The good stuff!

It has been exactly 1 month since we arrived in Korea on the 19th of February! We’re starting to get the hang of things and finding routines in our little town of Seongju. Probably the biggest thing so far has been getting an internet connection at home and local sim cards so that we can stay in touch with people!

After 1 month here I want to just have a look at some of the great things we have experienced so far about living in Korea. Now it definitely is not all sunshine and roses (there will most likely be post about this) and this is from my personal experience but there are a lot of amazing things that we have experienced.

First off the people we have interacted with are amazing. If someone is your friend they will go out of their way to help you in any way they can. Monique and I were struggling to get phone contracts sorted out, so Jeehee, one of our adult class members, took us to a friend of hers who runs a phone shop to sort something out. This was at 9pm. Not only did we leave with new contracts and phones but at a great deal too. Our co-teachers have gone through great pains to ensure that we have everything we need, often doing things outside of working hours to ensure we’re okay; Monique’s co-teacher went to buy us furniture on a Saturday. Moning, my Korean friend who gave me a lift of the blue last week. Another colleague has offered to fetch me every Wednesday, for what would otherwise be a 5km walk, and take me home after school.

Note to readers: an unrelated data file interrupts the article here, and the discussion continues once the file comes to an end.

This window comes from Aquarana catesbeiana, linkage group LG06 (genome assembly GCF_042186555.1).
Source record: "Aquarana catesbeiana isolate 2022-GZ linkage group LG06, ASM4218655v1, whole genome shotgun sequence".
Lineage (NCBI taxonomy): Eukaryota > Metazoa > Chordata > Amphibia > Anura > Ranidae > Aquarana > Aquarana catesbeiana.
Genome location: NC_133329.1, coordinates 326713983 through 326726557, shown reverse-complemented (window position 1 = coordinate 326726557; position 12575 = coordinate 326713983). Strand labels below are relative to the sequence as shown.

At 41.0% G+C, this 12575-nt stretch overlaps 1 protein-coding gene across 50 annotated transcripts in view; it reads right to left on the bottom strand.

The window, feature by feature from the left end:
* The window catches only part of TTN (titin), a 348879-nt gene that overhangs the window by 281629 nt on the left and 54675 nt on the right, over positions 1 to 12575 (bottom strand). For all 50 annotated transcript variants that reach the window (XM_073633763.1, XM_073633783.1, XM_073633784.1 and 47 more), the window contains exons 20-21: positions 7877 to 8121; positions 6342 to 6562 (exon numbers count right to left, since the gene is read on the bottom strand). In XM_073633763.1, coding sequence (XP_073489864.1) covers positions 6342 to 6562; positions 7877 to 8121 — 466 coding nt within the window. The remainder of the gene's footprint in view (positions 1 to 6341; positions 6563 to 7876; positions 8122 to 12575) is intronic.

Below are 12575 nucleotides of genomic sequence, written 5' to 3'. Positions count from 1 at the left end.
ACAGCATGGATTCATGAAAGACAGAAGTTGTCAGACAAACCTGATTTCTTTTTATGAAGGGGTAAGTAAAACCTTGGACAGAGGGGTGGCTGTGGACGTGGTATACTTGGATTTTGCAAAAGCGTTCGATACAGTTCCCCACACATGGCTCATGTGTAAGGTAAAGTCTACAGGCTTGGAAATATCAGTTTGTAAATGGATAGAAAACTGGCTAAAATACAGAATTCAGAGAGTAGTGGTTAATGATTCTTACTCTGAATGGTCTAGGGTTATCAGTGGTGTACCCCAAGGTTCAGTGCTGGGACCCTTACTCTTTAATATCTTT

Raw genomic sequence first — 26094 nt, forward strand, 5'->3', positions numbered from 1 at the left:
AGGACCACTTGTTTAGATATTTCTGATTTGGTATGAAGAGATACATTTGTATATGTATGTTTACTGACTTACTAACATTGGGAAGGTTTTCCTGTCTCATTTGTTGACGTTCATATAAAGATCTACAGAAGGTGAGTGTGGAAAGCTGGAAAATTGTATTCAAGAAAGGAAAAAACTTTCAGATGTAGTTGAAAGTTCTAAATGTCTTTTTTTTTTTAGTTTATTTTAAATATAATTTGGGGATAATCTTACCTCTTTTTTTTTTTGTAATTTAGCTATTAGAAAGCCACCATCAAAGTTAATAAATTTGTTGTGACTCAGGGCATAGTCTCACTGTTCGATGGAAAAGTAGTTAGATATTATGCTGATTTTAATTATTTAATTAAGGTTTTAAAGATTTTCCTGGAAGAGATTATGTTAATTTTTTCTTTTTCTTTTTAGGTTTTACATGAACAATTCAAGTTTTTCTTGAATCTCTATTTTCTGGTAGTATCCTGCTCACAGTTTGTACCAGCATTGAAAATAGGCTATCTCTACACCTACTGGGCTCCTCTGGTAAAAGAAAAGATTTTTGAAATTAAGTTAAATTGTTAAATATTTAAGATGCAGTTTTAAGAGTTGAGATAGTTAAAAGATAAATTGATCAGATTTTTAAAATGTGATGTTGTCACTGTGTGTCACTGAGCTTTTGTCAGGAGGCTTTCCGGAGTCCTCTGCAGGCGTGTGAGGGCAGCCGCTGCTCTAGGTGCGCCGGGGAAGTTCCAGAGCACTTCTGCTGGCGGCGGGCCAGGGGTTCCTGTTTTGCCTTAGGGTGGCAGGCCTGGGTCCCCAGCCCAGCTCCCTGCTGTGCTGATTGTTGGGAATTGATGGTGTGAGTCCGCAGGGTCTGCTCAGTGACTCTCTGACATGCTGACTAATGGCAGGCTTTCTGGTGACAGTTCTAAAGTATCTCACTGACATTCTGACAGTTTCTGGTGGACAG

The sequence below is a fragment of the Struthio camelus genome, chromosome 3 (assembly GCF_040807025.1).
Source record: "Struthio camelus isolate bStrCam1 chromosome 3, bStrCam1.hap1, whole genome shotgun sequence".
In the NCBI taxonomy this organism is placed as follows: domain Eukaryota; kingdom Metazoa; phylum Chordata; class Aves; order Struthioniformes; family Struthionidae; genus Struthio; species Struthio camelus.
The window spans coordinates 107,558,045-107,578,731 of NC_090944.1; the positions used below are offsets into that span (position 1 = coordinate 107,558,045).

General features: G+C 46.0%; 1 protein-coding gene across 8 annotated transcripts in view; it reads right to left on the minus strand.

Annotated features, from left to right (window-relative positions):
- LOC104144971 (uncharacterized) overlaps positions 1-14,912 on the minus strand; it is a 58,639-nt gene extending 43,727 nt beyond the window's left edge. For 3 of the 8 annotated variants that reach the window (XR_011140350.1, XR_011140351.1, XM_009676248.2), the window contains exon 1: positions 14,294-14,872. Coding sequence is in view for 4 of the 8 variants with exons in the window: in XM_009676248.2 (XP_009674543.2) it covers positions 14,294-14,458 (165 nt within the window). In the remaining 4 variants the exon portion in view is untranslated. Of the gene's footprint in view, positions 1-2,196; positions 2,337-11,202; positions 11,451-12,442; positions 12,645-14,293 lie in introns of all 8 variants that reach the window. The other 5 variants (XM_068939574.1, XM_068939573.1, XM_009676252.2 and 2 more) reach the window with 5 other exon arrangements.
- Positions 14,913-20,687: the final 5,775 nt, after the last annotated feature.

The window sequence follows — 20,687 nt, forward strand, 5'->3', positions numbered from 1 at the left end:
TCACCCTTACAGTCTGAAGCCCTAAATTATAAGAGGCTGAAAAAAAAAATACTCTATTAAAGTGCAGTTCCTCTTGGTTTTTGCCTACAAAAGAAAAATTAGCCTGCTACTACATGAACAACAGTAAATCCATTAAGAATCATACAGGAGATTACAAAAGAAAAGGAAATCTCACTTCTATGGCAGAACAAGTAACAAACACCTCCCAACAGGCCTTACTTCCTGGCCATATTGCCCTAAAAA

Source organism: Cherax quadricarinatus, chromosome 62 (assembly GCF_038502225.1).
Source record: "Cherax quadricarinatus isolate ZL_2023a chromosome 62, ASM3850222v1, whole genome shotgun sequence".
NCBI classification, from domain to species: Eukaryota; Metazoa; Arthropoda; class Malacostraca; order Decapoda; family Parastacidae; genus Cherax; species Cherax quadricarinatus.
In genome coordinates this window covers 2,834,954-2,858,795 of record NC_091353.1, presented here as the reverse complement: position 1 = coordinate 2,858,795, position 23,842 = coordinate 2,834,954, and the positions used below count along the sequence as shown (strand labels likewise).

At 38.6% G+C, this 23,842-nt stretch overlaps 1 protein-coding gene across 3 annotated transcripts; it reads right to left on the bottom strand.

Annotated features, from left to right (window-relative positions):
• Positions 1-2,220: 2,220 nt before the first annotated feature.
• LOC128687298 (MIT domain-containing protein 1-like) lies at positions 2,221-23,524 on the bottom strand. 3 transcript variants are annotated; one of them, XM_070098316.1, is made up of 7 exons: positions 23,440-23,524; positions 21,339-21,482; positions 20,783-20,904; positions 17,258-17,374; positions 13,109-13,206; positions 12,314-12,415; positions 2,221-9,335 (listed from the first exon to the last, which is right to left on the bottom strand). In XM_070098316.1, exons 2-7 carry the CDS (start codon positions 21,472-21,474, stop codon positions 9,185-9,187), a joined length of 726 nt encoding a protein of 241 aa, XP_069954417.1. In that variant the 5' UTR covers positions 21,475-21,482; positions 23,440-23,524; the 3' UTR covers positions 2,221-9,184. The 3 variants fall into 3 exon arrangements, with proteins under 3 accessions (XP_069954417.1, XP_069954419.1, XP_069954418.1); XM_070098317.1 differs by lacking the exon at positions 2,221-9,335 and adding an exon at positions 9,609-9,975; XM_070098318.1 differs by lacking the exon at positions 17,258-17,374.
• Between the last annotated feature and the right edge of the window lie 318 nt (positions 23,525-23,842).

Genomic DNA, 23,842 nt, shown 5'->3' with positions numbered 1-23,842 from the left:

Gift giving is something that is taken very seriously here and is quite common. We have not been doing much of the giving considering that we are mostly running on living costs but from pay day we will hopefully be able to do our share too. Often you’re given a little rice cake or sweets or coffee or even some bowls.

You are almost always greeted with a huge smile and everyone says goodbye when you leave. This may be a small town thing but it can really brighten your day.

Every school day we get to eat the most delicious Korean food for lunch and you eat in the communal cafeteria, so even if you don’t understand the language, at least you feel part of the group and usually coworkers will do their best to include you! The fruit is delicious, Seongju is well known for it’s melons called 참외 (Chamoe) and we keep getting these as gifts. The strawberries are also to die for (from Goryeong).

We have done very little with regard to sightseeing, but hopefully once we’ve got a little more disposable income and have the transport system down a little better we’ll get around some more to make some new great stories. As I’ve said before some things have been very hard but so far we love it here and can’t wait to see more of this great and beautiful country.

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C

 

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